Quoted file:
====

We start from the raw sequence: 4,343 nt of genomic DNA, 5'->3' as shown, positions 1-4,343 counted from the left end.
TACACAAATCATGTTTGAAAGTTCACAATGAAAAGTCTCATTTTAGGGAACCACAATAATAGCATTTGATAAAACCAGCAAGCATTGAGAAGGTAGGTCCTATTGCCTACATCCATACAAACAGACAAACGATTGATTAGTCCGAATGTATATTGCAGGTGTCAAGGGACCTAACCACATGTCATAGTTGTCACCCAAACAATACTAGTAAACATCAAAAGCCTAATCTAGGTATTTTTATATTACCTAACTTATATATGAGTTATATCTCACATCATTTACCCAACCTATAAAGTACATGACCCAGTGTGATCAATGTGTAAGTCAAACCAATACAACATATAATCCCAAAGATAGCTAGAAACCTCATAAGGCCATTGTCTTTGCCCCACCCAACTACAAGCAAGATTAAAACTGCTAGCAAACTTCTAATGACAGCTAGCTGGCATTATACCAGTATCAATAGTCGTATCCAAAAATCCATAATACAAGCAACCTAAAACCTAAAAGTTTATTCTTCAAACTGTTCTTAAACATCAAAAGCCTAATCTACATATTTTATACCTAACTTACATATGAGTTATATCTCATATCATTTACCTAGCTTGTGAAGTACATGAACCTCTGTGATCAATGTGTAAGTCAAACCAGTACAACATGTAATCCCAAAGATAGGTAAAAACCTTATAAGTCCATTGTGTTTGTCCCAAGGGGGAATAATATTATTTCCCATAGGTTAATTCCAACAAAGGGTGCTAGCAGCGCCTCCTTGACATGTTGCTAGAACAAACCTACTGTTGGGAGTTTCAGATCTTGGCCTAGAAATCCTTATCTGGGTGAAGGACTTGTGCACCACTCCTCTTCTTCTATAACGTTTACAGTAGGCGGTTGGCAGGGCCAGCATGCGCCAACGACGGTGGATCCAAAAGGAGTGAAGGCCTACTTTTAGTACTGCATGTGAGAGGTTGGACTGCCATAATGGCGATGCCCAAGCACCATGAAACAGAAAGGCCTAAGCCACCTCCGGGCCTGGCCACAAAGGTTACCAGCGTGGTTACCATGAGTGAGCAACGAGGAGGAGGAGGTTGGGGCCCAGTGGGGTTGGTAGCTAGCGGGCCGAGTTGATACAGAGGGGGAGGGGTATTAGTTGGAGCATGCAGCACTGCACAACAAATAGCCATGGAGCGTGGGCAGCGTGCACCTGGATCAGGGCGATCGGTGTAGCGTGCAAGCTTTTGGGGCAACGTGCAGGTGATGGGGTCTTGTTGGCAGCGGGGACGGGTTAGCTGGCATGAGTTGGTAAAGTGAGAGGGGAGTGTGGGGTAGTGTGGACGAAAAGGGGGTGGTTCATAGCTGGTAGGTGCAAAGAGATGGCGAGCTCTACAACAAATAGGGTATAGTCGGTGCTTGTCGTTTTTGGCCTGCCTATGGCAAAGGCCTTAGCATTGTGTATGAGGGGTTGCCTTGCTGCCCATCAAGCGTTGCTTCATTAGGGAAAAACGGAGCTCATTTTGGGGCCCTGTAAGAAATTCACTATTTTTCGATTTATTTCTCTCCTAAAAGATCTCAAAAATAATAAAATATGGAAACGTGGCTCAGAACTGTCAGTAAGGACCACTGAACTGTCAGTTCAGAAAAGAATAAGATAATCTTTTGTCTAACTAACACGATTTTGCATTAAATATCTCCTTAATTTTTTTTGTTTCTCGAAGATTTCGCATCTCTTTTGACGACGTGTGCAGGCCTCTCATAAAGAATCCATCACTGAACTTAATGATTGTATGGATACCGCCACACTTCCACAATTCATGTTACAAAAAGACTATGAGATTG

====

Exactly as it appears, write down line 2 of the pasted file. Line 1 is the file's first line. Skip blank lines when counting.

TACACAAATCATGTTTGAAAGTTCACAATGAAAAGTCTCATTTTAGGGAACCACAATAATAGCATTTGATAAAACCAGCAAGCATTGAGAAGGTAGGTCCTATTGCCTACATCCATACAAACAGACAAACGATTGATTAGTCCGAATGTATATTGCAGGTGTCAAGGGACCTAACCACATGTCATAGTTGTCACCCAAACAATACTAGTAAACATCAAAAGCCTAATCTAGGTATTTTTATATTACCTAACTTATATATGAGTTATATCTCACATCATTTACCCAACCTATAAAGTACATGACCCAGTGTGATCAATGTGTAAGTCAAACCAATACAACATATAATCCCAAAGATAGCTAGAAACCTCATAAGGCCATTGTCTTTGCCCCACCCAACTACAAGCAAGATTAAAACTGCTAGCAAACTTCTAATGACAGCTAGCTGGCATTATACCAGTATCAATAGTCGTATCCAAAAATCCATAATACAAGCAACCTAAAACCTAAAAGTTTATTCTTCAAACTGTTCTTAAACATCAAAAGCCTAATCTACATATTTTATACCTAACTTACATATGAGTTATATCTCATATCATTTACCTAGCTTGTGAAGTACATGAACCTCTGTGATCAATGTGTAAGTCAAACCAGTACAACATGTAATCCCAAAGATAGGTAAAAACCTTATAAGTCCATTGTGTTTGTCCCAAGGGGGAATAATATTATTTCCCATAGGTTAATTCCAACAAAGGGTGCTAGCAGCGCCTCCTTGACATGTTGCTAGAACAAACCTACTGTTGGGAGTTTCAGATCTTGGCCTAGAAATCCTTATCTGGGTGAAGGACTTGTGCACCACTCCTCTTCTTCTATAACGTTTACAGTAGGCGGTTGGCAGGGCCAGCATGCGCCAACGACGGTGGATCCAAAAGGAGTGAAGGCCTACTTTTAGTACTGCATGTGAGAGGTTGGACTGCCATAATGGCGATGCCCAAGCACCATGAAACAGAAAGGCCTAAGCCACCTCCGGGCCTGGCCACAAAGGTTACCAGCGTGGTTACCATGAGTGAGCAACGAGGAGGAGGAGGTTGGGGCCCAGTGGGGTTGGTAGCTAGCGGGCCGAGTTGATACAGAGGGGGAGGGGTATTAGTTGGAGCATGCAGCACTGCACAACAAATAGCCATGGAGCGTGGGCAGCGTGCACCTGGATCAGGGCGATCGGTGTAGCGTGCAAGCTTTTGGGGCAACGTGCAGGTGATGGGGTCTTGTTGGCAGCGGGGACGGGTTAGCTGGCATGAGTTGGTAAAGTGAGAGGGGAGTGTGGGGTAGTGTGGACGAAAAGGGGGTGGTTCATAGCTGGTAGGTGCAAAGAGATGGCGAGCTCTACAACAAATAGGGTATAGTCGGTGCTTGTCGTTTTTGGCCTGCCTATGGCAAAGGCCTTAGCATTGTGTATGAGGGGTTGCCTTGCTGCCCATCAAGCGTTGCTTCATTAGGGAAAAACGGAGCTCATTTTGGGGCCCTGTAAGAAATTCACTATTTTTCGATTTATTTCTCTCCTAAAAGATCTCAAAAATAATAAAATATGGAAACGTGGCTCAGAACTGTCAGTAAGGACCACTGAACTGTCAGTTCAGAAAAGAATAAGATAATCTTTTGTCTAACTAACACGATTTTGCATTAAATATCTCCTTAATTTTTTTTGTTTCTCGAAGATTTCGCATCTCTTTTGACGACGTGTGCAGGCCTCTCATAAAGAATCCATCACTGAACTTAATGATTGTATGGATACCGCCACACTTCCACAATTCATGTTACAAAAAGACTATGAGATTG